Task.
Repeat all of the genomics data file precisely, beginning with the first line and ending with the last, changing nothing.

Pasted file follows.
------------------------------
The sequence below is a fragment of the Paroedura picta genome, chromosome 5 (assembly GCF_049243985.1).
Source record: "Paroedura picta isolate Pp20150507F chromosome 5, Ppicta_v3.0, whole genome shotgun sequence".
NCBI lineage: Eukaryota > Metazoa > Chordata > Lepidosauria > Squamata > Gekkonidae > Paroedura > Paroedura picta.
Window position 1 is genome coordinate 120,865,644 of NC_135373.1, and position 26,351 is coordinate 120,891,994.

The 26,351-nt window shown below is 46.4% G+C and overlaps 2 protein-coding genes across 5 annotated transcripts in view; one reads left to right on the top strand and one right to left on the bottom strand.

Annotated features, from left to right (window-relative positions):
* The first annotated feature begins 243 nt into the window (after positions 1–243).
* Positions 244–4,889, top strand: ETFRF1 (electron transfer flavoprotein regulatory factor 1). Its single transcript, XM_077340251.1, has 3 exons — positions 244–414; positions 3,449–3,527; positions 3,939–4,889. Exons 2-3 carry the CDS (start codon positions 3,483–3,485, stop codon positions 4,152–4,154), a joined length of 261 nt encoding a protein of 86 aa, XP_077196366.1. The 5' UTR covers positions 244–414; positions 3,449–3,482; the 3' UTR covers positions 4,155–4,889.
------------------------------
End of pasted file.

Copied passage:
The sequence below is a fragment of the Paroedura picta genome, chromosome 5 (assembly GCF_049243985.1).
Source record: "Paroedura picta isolate Pp20150507F chromosome 5, Ppicta_v3.0, whole genome shotgun sequence".
NCBI lineage: Eukaryota > Metazoa > Chordata > Lepidosauria > Squamata > Gekkonidae > Paroedura > Paroedura picta.
Window position 1 is genome coordinate 120,865,644 of NC_135373.1, and position 26,351 is coordinate 120,891,994.

The 26,351-nt window shown below is 46.4% G+C and overlaps 2 protein-coding genes across 5 annotated transcripts in view; one reads left to right on the top strand and one right to left on the bottom strand.

Annotated features, from left to right (window-relative positions):
* The first annotated feature begins 243 nt into the window (after positions 1–243).
* Positions 244–4,889, top strand: ETFRF1 (electron transfer flavoprotein regulatory factor 1). Its single transcript, XM_077340251.1, has 3 exons — positions 244–414; positions 3,449–3,527; positions 3,939–4,889. Exons 2-3 carry the CDS (start codon positions 3,483–3,485, stop codon positions 4,152–4,154), a joined length of 261 nt encoding a protein of 86 aa, XP_077196366.1. The 5' UTR covers positions 244–414; positions 3,449–3,482; the 3' UTR covers positions 4,155–4,889.